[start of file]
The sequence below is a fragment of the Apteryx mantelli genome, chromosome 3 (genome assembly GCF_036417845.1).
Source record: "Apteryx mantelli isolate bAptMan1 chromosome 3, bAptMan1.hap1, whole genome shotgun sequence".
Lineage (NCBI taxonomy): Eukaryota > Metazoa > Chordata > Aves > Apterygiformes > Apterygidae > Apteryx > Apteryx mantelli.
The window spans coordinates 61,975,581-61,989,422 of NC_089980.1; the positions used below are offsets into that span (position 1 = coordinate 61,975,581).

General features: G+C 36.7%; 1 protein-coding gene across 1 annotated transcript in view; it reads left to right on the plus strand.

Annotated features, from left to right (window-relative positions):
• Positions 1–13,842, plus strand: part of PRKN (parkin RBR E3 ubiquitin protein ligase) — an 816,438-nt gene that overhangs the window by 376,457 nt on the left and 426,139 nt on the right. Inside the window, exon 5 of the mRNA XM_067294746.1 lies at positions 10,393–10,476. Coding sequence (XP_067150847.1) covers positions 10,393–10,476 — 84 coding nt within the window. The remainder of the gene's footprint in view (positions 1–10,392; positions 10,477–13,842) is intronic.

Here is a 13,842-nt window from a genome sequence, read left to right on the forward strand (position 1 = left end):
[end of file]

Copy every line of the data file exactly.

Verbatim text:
The sequence below is a fragment of the Apteryx mantelli genome, chromosome 3 (genome assembly GCF_036417845.1).
Source record: "Apteryx mantelli isolate bAptMan1 chromosome 3, bAptMan1.hap1, whole genome shotgun sequence".
Lineage (NCBI taxonomy): Eukaryota > Metazoa > Chordata > Aves > Apterygiformes > Apterygidae > Apteryx > Apteryx mantelli.
The window spans coordinates 61,975,581-61,989,422 of NC_089980.1; the positions used below are offsets into that span (position 1 = coordinate 61,975,581).

General features: G+C 36.7%; 1 protein-coding gene across 1 annotated transcript in view; it reads left to right on the plus strand.

Annotated features, from left to right (window-relative positions):
• Positions 1–13,842, plus strand: part of PRKN (parkin RBR E3 ubiquitin protein ligase) — an 816,438-nt gene that overhangs the window by 376,457 nt on the left and 426,139 nt on the right. Inside the window, exon 5 of the mRNA XM_067294746.1 lies at positions 10,393–10,476. Coding sequence (XP_067150847.1) covers positions 10,393–10,476 — 84 coding nt within the window. The remainder of the gene's footprint in view (positions 1–10,392; positions 10,477–13,842) is intronic.

Here is a 13,842-nt window from a genome sequence, read left to right on the forward strand (position 1 = left end):